New York can do better by putting the health of people ahead of chemical industry interests—always. That includes getting lead pipes out of every home and school and passing legislation that reduces the use of toxics that harm us and our environment. After all, everyone deserves access to affordable healthy food, clean air, and safe water—regardless of skin color, income, or zip code.
Gov Hochul Signs Bill for Safer Drinking Water in Schools
On December 22, 2021, Governor Hochul signed a bill that would improve a program to reduce lead in drinking water in public schools in New York State. This bill passed the State Legislature—unanimously—in June and is a big step forward to protect our kids from drinking lead.
Can NY Protect Bees, Birds, People from Toxic Pesticides?
The Birds and Bees Protection Act would eliminate 80-90 percent of the neonics entering New York’s environment every year by prohibiting only those uses that provide little-to-no benefit to users or are easily replaced with safer alternatives.
Inside NYC’s Public Housing, Mold and Neglect Are a Dangerous Combo
The New York City Housing Authority has failed to comply with court orders to remedy unhealthy living conditions. But tenants and advocates refuse to let the nation’s biggest residential landlord off the hook.
A Waste-Free New York City
New York City is one of the most wasteful cities in the entire world. What’s worse is that the trash is transported to other states, where communities (usually low-income and communities of color) are left to deal with the toxic air pollution caused by the incineration of New York City’s exported trash. Meanwhile, much of that waste could be composted or recycled. (Find a compost site near you through GrowNYC.)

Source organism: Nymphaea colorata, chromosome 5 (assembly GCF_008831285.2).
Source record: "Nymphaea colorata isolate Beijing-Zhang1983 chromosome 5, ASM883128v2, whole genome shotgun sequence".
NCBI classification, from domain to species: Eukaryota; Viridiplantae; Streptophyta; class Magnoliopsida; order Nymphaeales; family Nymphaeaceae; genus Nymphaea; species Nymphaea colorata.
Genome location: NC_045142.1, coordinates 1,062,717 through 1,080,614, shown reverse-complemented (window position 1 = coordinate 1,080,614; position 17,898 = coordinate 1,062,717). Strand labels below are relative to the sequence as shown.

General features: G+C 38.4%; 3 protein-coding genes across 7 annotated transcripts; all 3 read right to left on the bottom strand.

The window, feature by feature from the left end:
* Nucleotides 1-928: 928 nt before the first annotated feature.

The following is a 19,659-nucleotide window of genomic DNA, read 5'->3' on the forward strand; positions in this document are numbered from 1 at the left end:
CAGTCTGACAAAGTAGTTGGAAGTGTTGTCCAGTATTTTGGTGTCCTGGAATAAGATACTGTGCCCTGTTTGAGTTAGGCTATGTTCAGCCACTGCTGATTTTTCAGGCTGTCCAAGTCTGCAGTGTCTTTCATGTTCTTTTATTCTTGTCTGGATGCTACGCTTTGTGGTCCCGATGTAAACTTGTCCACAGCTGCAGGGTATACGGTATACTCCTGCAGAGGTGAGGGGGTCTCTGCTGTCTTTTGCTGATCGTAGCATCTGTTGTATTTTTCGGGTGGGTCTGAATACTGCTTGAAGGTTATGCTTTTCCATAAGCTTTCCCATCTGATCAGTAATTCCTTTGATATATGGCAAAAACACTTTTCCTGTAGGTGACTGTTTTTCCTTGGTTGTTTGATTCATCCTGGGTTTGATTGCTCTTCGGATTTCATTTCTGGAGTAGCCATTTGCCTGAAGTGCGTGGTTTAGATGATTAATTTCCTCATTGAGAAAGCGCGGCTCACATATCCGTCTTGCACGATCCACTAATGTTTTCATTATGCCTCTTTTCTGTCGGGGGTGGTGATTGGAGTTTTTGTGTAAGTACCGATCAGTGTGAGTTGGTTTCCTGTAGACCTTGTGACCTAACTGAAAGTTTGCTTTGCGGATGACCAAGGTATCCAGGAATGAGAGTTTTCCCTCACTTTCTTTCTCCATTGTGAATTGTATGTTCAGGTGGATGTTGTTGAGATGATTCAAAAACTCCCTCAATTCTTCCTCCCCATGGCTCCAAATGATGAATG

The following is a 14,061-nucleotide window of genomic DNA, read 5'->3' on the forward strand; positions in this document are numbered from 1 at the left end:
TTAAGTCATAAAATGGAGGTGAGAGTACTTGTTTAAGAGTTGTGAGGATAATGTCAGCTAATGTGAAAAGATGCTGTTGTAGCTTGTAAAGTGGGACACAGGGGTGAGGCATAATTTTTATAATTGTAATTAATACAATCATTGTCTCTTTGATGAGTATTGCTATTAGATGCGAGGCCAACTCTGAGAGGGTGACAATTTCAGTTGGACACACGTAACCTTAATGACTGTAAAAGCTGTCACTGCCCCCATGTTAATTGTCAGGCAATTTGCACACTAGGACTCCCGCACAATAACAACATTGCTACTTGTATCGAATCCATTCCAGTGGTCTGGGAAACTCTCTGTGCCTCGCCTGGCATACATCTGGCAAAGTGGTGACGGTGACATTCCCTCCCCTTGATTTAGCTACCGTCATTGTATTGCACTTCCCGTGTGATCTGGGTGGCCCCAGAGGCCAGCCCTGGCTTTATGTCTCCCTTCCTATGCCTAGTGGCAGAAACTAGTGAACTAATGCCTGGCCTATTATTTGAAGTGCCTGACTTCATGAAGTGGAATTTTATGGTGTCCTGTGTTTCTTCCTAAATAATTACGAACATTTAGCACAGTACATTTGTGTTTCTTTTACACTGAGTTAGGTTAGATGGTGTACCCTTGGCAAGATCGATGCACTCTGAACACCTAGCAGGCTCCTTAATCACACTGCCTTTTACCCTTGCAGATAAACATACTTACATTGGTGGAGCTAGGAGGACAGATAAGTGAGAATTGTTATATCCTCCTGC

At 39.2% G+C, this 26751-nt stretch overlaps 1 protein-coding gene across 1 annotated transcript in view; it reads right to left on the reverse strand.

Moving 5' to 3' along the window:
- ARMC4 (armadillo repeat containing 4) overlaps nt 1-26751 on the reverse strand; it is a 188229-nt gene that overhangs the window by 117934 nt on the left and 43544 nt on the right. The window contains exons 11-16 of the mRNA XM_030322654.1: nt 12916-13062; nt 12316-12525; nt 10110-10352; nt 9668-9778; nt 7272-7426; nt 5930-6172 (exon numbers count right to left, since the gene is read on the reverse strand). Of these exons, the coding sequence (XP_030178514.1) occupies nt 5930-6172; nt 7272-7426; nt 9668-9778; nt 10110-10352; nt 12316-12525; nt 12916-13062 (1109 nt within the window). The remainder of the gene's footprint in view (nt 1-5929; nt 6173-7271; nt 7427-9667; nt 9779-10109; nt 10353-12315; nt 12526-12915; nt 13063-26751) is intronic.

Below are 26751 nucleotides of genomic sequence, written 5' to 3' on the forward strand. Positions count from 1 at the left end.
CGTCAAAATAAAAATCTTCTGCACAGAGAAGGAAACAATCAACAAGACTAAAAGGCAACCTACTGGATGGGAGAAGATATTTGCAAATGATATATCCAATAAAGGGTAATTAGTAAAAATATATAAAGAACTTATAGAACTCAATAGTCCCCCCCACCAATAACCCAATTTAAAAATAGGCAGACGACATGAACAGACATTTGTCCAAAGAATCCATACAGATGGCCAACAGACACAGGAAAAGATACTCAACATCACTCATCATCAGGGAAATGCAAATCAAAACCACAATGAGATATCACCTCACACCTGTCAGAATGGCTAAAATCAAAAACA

The amount of the trash that New Yorkers generate that consists of household organics—food scraps, yard waste, and food-soiled paper—that could be composted.
The waste crisis isn’t limited to garbage. Right now, New Yorkers are still reliant on inefficient fossil fuels to power and heat buildings. And with limited space and a legacy of toxic industries to reconcile with, the city must finally clean up polluted sites. The good news is we have the creative solutions to keep our communities healthy and transition to a clean energy economy.
New York City can do better by cutting waste, rethinking land use, and innovating in the clean energy sector while providing a national model for sustainable living and environmental justice.
How Rikers Island Became a Vehicle for Justice (Once It Started Shutting Down)
The Renewable Rikers plan to reimagine the site of New York City’s notorious jail complex could bring green jobs, cleaner air, and community investment to the neighborhoods most harmed by mass incarceration.
NYC Must Enact a Universal Food Waste Composting Law
One of the top environmental challenges for Mayor Eric Adams and the City Council is to establish a sensible program for collecting and sustainably disposing of household organics—food scraps, yard waste, and food soiled paper.
New York City Is Finally Cleaning Up Its Commercial Garbage Industry
A new waste equity law aims to remedy a decades-long injustice that has turned certain outer-borough neighborhoods into de facto dumping grounds.